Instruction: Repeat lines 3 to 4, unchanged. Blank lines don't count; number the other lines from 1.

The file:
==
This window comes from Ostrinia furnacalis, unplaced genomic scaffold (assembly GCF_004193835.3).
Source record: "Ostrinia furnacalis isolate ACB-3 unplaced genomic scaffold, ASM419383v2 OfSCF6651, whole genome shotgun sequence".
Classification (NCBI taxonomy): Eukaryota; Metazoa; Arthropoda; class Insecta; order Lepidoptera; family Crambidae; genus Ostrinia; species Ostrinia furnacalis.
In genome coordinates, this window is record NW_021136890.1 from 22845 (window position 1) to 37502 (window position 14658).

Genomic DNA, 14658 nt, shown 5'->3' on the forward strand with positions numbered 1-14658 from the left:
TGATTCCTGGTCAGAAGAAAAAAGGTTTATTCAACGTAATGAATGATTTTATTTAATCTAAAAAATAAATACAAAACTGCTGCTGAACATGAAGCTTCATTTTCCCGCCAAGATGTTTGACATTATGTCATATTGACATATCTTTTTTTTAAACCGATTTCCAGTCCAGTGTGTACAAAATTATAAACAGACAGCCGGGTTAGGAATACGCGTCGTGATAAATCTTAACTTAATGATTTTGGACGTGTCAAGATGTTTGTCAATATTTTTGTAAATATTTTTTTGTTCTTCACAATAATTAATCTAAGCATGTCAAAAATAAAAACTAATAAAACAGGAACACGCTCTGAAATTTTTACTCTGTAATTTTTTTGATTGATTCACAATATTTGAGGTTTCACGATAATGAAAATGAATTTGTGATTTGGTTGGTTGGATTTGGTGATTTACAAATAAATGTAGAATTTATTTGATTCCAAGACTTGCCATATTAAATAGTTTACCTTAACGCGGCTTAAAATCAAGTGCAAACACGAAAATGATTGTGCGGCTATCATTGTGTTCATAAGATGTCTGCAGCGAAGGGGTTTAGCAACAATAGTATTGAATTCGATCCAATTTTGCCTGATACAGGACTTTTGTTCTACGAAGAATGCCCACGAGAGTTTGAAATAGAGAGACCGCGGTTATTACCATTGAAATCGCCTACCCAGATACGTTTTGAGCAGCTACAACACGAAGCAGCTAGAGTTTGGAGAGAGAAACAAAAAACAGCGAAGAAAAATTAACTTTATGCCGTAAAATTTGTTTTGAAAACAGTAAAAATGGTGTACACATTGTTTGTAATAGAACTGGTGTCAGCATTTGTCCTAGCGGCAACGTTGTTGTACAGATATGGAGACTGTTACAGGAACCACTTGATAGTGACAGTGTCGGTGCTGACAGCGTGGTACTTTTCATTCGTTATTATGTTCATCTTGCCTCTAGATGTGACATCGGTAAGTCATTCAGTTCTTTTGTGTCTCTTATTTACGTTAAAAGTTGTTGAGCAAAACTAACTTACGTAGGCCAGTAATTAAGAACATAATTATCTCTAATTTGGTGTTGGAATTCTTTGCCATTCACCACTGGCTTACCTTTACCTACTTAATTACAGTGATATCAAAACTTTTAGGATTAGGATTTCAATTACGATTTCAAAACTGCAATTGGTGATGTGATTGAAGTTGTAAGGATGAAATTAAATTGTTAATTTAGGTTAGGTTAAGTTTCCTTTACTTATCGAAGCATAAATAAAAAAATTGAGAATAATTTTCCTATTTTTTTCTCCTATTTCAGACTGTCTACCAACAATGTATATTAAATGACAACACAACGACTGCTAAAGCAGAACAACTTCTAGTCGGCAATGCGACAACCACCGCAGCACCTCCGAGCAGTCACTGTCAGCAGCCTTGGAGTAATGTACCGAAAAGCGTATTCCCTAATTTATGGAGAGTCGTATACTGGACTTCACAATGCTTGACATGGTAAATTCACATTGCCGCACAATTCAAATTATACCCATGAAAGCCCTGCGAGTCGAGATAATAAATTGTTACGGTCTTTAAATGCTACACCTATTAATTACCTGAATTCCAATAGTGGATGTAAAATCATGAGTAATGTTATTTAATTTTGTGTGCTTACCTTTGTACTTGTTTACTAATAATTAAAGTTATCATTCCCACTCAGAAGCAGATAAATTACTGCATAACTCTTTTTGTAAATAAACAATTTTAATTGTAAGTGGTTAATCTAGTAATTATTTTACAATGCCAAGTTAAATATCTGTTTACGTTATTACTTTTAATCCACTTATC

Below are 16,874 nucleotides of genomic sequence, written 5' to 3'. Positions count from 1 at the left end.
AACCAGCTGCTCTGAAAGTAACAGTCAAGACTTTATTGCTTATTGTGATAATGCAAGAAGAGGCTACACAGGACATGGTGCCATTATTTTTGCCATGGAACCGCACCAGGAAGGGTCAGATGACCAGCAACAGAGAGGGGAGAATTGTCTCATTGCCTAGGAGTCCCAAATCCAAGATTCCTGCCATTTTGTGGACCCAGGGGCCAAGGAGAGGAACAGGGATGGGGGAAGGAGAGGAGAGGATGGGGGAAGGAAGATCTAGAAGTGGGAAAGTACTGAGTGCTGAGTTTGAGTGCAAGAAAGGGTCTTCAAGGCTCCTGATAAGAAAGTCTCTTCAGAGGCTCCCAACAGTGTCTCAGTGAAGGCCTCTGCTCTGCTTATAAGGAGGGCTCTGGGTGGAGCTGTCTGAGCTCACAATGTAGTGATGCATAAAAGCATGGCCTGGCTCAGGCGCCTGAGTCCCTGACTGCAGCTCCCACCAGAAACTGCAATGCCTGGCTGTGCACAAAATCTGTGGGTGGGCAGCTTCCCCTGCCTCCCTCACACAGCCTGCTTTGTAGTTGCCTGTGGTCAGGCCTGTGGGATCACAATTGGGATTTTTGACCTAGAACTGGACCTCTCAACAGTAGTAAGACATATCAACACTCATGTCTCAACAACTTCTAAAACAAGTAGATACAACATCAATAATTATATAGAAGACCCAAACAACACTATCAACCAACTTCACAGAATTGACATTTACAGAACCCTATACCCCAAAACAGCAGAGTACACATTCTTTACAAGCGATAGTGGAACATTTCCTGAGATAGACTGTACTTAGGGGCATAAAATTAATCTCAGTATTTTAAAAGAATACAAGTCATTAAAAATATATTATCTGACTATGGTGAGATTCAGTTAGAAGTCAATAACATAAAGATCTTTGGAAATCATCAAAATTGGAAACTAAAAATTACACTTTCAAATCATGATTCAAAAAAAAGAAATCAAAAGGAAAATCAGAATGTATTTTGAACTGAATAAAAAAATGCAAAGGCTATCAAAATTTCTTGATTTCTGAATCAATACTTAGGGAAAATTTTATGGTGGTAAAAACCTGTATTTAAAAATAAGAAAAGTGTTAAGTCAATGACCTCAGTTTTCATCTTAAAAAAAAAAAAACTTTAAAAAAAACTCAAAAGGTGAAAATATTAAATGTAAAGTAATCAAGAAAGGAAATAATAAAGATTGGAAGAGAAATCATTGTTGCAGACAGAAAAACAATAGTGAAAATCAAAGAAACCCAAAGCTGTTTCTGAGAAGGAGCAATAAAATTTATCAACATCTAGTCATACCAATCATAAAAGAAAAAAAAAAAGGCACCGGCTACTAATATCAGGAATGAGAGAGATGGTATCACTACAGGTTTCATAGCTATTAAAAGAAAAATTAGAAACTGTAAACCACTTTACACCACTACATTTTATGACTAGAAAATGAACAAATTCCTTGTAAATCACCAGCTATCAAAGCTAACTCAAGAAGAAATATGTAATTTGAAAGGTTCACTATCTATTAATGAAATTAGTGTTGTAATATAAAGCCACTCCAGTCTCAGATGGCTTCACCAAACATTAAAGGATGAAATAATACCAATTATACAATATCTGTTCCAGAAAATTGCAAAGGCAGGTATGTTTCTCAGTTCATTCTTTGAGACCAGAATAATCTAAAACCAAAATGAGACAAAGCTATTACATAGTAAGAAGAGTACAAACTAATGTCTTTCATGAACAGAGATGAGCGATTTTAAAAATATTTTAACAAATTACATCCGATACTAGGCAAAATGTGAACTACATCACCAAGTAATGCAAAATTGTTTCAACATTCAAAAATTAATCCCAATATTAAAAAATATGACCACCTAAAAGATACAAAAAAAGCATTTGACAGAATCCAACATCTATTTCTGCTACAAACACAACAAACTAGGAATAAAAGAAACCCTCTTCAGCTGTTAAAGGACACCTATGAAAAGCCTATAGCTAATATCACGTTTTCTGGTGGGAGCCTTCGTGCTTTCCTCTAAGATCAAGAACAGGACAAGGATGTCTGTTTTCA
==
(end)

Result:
Classification (NCBI taxonomy): Eukaryota; Metazoa; Arthropoda; class Insecta; order Lepidoptera; family Crambidae; genus Ostrinia; species Ostrinia furnacalis.
In genome coordinates, this window is record NW_021136890.1 from 22845 (window position 1) to 37502 (window position 14658).